The former head of the Alberta Human Rights Commission is suing the province’s justice minister for wrongful dismissal, claiming Tyler Shandro caved in to carefully orchestrated political pressure.

Collin May’s statement of claim alleges members and supporters of the Opposition New Democratic Party feared May would expose sexual harassment problems at the commission that occurred when they were in government.

“This made the plaintiff a threat, and he was subsequently targeted by political opponents weeks before he was scheduled to start his term as chief,” the document says.

New Democrat justice critic Irfan Sabir called the charges a distraction.

“Collin May published overtly racist and Islamophobic views,” he said in an email Tuesday.

“The UCP government belatedly held him accountable for that. Mr. May’s innuendo is merely an attempt to distract from his own behaviour.”

May, a Calgary lawyer, was hired as chief of the commission on May 25.

Questions about his appointment began almost immediately. Some criticized his lack of experience in human rights law and others pointed to a book review he wrote in 2009 in which he quoted statements saying Islam was a fundamentally violent religion.

That review drew concerns from the National Council of Canadian Muslims. Members of the NDP caucus also called for May’s resignation.

The statement of claim accuses NDP supporters of stockpiling May’s book review years ago, then carefully co-ordinating and managing the public outcry against him to engineer his removal.

“The NDP were clearly co-ordinated for the purpose of smearing the plaintiff’s character,” the document says.

It goes on to allege the New Democrats went after May because they were afraid he would renew sexual harassment allegations against two senior members of the commission who had been appointed by NDP leader and then-premier Rachel Notley.

“(May) learned that there was also a culture of pervasive sexual harassment within the NDP during Notley’s time as premier,” says the claim.

“Notley therefore could not afford to have the public learn that … her own appointees had also allowed for a culture of pervasive sexual harassment and bullying.”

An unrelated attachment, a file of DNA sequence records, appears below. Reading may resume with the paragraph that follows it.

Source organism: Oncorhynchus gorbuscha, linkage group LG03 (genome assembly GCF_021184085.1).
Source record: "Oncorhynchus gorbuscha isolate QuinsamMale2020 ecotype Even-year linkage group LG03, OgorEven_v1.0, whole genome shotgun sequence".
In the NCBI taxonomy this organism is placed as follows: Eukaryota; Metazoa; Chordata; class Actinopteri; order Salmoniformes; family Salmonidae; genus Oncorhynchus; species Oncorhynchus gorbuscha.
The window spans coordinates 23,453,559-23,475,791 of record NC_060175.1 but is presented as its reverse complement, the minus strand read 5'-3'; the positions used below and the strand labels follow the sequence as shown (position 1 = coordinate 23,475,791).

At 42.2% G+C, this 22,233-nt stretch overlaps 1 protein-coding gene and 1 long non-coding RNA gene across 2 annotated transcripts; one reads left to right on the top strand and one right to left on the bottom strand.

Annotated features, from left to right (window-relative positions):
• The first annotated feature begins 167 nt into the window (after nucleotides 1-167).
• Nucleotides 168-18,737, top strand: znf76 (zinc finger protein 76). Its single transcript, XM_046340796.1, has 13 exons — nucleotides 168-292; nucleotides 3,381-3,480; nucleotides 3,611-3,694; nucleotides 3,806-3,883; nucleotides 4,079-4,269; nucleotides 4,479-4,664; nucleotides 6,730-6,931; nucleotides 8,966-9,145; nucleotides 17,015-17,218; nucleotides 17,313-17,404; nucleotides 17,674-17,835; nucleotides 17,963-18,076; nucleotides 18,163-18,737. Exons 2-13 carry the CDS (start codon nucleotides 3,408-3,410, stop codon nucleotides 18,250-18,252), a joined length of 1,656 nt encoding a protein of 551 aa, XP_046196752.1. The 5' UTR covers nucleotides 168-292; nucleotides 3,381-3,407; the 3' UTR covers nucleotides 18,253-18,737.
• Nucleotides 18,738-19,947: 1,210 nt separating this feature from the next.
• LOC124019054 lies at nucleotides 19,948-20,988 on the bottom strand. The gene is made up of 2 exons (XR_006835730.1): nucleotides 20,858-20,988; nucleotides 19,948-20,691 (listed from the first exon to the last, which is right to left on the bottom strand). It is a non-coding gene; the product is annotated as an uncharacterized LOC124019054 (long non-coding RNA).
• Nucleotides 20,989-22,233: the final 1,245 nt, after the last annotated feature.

The document says Shandro neither defended May nor emphasized that the commission is an arm’s length agency, which he has no direct control over. In fact, it alleges senior officials in Shandro’s office were so insistent on getting May to apologize for statements he says he didn’t make that May had to block their numbers on his cellphone.

As well, the lawsuit alleges May was forbidden from meeting with Muslim organizations by Muhammad Yaseen, Alberta’s associate minister of immigration and multiculturalism. It says May was told to wait to await ministerial direction, which never came.

“Minister Shandro’s office was heavily involved in facilitating the smear campaign against Collin May,” said May’s lawyer Kathryn Marshall in an interview.

The situation got so bad that May received threatening phone calls at his home. May’s law firm removed his phone number from its website and for four days in July, the lawsuit says, May and his partner were afraid to leave their Calgary home.

“The (commission) and the defendant did nothing to support (May) during this difficult time,” the lawsuit says.

It says that on Sept. 15, May got a letter telling him his job was over on a “without cause” basis.

A spokesman for Shandro declined to comment, saying the matter is before the courts.

Marshall said May had signed a five-year contract on the same basis as any other civil servant and was not given the basic rights he was due under Canadian law.

“It’s not about deflecting criticism or playing political games,” she said. “This is about getting my clients’ rights enforced.

“(The government) fired him and are now falsely alleging he resigned.”

The lawsuit seeks to recover the money May would have earned over the five-year term as well as damages to his reputation — about $2.1 million.

The allegations in the statement of claim have not been tested in court.

This report by The Canadian Press was first published Oct. 4, 2022.

— Follow Bob Weber on Twitter at @row1960

Continue Reading

Trending

X